# k -partiter graph A 3-partiter graph. The light blue ovals are the 3 partition classes and${\ displaystyle K_ {1}, K_ {2}}$ ${\ displaystyle K_ {3}}$ In graph theory, a -partite graph is a simple graph whose node set breaks down into k disjoint subsets, so that the nodes of each of these subsets are not adjacent to one another. For these graphs are called bipartite graphs . ${\ displaystyle k}$ ${\ displaystyle k = 2}$ ## Definitions

A k - partition of a graph is a partition of the vertex set into disjoint subsets , so that no adjazenten node in the same amount are, that is ${\ displaystyle G = (V, E)}$ ${\ displaystyle V}$ ${\ displaystyle k}$ ${\ displaystyle V_ {1}, \ ldots, V_ {k}}$ ${\ displaystyle V_ {i}}$ ${\ displaystyle \ forall i \ in \ {1, \ ldots, k \}: v \ in V_ {i} \ wedge w \ in V_ {i} \ rightarrow \ {v, w \} \ not \ in E}$ .

Note that such a k partition is not unique. It is entirely possible that there are multiple k partitions that satisfy this property. A graph is now called k - partite if he rejects a k has partition. The graph is called completely k-partit if, in addition, every node is connected to all nodes of all other k -partitions, so if:

${\ displaystyle \ forall i \ neq j \ in \ {1, \ ldots, k \}: v \ in V_ {i} \ wedge w \ in V_ {j} \ rightarrow \ {v, w \} \ in E }$ .

With one notes a completely k -partite graph, with . ${\ displaystyle K_ {n_ {1}, \ ldots, n_ {k}}}$ ${\ displaystyle | V_ {i} | = n_ {i}}$ ## Example Turán graph The Turán graph ${\ displaystyle T_ {3} (7)}$ The Turán graphs ( ) are full -partite graphs. The example opposite is 3-partit. Denotes the floor function , so is ${\ displaystyle T_ {m} (n)}$ ${\ displaystyle 3 \ leq m ${\ displaystyle m}$ ${\ displaystyle T_ {3} (7)}$ ${\ displaystyle \ lfloor \ cdot \ rfloor}$ ${\ displaystyle T_ {m} (n) = K _ {\ lfloor {\ frac {n} {m}} \ rfloor, \ lfloor {\ frac {n + 1} {m}} \ rfloor, \ ldots, \ lfloor {\ frac {n + m-1} {m}} \ rfloor}}$ .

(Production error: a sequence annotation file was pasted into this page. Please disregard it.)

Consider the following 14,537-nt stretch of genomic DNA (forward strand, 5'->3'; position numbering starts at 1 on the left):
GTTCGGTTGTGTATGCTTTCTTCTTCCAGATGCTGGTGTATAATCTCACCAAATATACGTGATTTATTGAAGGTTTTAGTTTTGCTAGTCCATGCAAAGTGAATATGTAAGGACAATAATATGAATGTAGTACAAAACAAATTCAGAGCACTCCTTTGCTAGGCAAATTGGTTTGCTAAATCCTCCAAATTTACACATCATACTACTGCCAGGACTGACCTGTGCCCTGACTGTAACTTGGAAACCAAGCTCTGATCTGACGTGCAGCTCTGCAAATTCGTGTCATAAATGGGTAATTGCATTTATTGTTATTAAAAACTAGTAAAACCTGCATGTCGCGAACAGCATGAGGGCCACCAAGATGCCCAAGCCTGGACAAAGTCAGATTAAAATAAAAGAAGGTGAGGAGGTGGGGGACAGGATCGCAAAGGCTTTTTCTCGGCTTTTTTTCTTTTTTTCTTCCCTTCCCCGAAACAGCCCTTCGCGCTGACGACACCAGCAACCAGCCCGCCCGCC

This applies to the example opposite

${\ displaystyle T_ {3} (7) = K_ {2,2,3}}$ .

## properties

• Every k-partite graph can be colored by k-nodes . Each partition class is assigned a color. The question of whether a graph is k-partit is equivalent to the question of whether the graph can be colored by k nodes. The chromatic number of a graph is therefore the smallest , so that a k has partition.${\ displaystyle G}$ ${\ displaystyle k}$ ${\ displaystyle G}$ • Every k -partite graph is also always a k + x -partite graph, where x is a natural number and k + x is smaller than the number of nodes .
• A completely k -partiter graph with always has a matching of the size , which can be calculated efficiently .${\ displaystyle K_ {n_ {1}, \ ldots, n_ {k}}}$ ${\ displaystyle n_ {1} \ leq \ ldots \ leq n_ {k}}$ ${\ displaystyle \ min \ {\ sum _ {i = 1} ^ {k-1} n_ {i}, \ lfloor {\ frac {1} {2}} \ sum _ {i = 1} ^ {k} n_ {i} \ rfloor \}}$